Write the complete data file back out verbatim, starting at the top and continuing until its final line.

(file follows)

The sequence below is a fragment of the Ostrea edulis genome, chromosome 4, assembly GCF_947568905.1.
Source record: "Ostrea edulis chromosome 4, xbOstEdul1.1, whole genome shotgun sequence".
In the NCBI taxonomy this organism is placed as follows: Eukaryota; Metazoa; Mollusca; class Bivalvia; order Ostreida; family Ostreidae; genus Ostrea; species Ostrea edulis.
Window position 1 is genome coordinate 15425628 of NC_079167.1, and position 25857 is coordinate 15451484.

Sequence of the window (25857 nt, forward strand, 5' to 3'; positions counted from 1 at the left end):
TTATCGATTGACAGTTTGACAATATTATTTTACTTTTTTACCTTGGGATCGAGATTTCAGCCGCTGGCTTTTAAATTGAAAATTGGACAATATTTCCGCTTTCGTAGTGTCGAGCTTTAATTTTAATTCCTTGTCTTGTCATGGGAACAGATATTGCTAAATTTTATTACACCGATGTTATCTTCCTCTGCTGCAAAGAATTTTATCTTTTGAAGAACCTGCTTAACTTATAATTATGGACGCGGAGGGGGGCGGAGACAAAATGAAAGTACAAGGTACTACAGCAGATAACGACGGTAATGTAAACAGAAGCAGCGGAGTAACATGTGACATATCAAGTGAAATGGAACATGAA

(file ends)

The sequence below is a fragment of the Ostrea edulis genome, chromosome 4, assembly GCF_947568905.1.
Source record: "Ostrea edulis chromosome 4, xbOstEdul1.1, whole genome shotgun sequence".
In the NCBI taxonomy this organism is placed as follows: Eukaryota; Metazoa; Mollusca; class Bivalvia; order Ostreida; family Ostreidae; genus Ostrea; species Ostrea edulis.
Window position 1 is genome coordinate 15425628 of NC_079167.1, and position 25857 is coordinate 15451484.

Sequence of the window (25857 nt, forward strand, 5' to 3'; positions counted from 1 at the left end):
TTATCGATTGACAGTTTGACAATATTATTTTACTTTTTTACCTTGGGATCGAGATTTCAGCCGCTGGCTTTTAAATTGAAAATTGGACAATATTTCCGCTTTCGTAGTGTCGAGCTTTAATTTTAATTCCTTGTCTTGTCATGGGAACAGATATTGCTAAATTTTATTACACCGATGTTATCTTCCTCTGCTGCAAAGAATTTTATCTTTTGAAGAACCTGCTTAACTTATAATTATGGACGCGGAGGGGGGCGGAGACAAAATGAAAGTACAAGGTACTACAGCAGATAACGACGGTAATGTAAACAGAAGCAGCGGAGTAACATGTGACATATCAAGTGAAATGGAACATGAA